# Geometric progression-Exercise

Exercise 1

In a square that has side a, by bringing together the middle of the sides,is formed a new square.

In the new square ,in the same way,is formed another new square,and by the same wasy another one… infinity

a)      Show that the string of perimetres of the squares is infinite decreasing geometric progression.

$P_{1}&space;;&space;P_{2}&space;;&space;P_{3}\rightarrow$ geometric progression

$P_{1}=4a$

$P_{2}=4\cdot&space;A_{1}B_{1}=4\cdot&space;\frac{a\sqrt{2}}{2}=2a\sqrt{2}$

$P_{3}=4\cdot&space;A_{2}B_{2}=4\cdot&space;\frac{a}{2}=2a$

We verify that this string is geometric progression.

$\frac{P_{2}}{P_{1}}=\frac{2a\sqrt{2}}{4a}=\frac{\sqrt{2}}{2}<&space;1$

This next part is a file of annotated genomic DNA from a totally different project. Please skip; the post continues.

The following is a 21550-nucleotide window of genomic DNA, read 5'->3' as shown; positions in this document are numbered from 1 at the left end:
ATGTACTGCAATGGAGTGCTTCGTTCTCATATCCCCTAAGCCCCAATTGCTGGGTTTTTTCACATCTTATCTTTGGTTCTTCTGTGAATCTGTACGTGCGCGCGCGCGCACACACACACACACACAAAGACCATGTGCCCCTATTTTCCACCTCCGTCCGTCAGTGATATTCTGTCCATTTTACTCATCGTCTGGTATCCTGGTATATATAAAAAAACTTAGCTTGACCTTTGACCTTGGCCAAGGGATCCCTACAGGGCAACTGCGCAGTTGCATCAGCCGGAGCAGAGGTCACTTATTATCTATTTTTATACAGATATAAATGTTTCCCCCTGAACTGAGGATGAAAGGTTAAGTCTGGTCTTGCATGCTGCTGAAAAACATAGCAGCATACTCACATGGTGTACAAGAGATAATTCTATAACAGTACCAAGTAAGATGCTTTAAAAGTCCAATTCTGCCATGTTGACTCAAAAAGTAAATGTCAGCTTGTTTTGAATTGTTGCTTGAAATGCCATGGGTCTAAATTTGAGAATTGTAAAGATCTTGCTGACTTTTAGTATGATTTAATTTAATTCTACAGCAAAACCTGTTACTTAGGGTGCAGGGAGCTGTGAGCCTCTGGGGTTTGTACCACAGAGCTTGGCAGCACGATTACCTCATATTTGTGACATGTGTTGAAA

$\frac{P_{3}}{P_{2}}=\frac{2a}{2a\sqrt{2}}=\frac{1}{\sqrt{2}}=\frac{\sqrt{2}}{2}$

$q=\frac{\sqrt{2}}{2}<&space;1\Rightarrow$the string of perfimetres of the squares is infinite decreasing geometric progression.

a)      Find the sum of the perimetres of the squares

$S=\frac{y_{1}}{1-q}=\frac{4a}{1-\frac{\sqrt{2}}{2}}=4a\cdot&space;\frac{2}{2-\sqrt{2}}=\frac{8a}{2-\sqrt{2}}=\frac{8a(2+\sqrt{2})}{4-2}$$=4a(2+\sqrt{2})$

Find the sum of the areas of the squares.

$\bullet&space;a_{1}=a\Rightarrow&space;S_{1}=a^{2}$

$\bullet&space;a_{2}=\frac{a\sqrt{2}}{2}\Rightarrow&space;S_{2}=\frac{2a^{2}}{4}=\frac{a^{2}}{2}$

$\bullet&space;a_{3}=\frac{a}{2}\Rightarrow&space;S_{3}=\frac{a^{2}}{4}$

We find the quotient

$\frac{S_{2}}{S_{1}}=\frac{\frac{a^{2}}{2}}{a^{2}}=\frac{a^{2}}{2}\cdot&space;\frac{1}{a^{2}}=\frac{1}{2}$

$\frac{S_{3}}{S_{2}}=\frac{\frac{a^{2}}{4}}{\frac{a^{2}}{2}}=\frac{a^{2}}{4}\cdot&space;\frac{2}{a^{2}}=\frac{1}{2}$

$q=\frac{1}{2}$

Then we find the sum

$S=\frac{y_{1}}{1-q}=\frac{a^{2}}{1-\frac{1}{2}}=2a^{2}$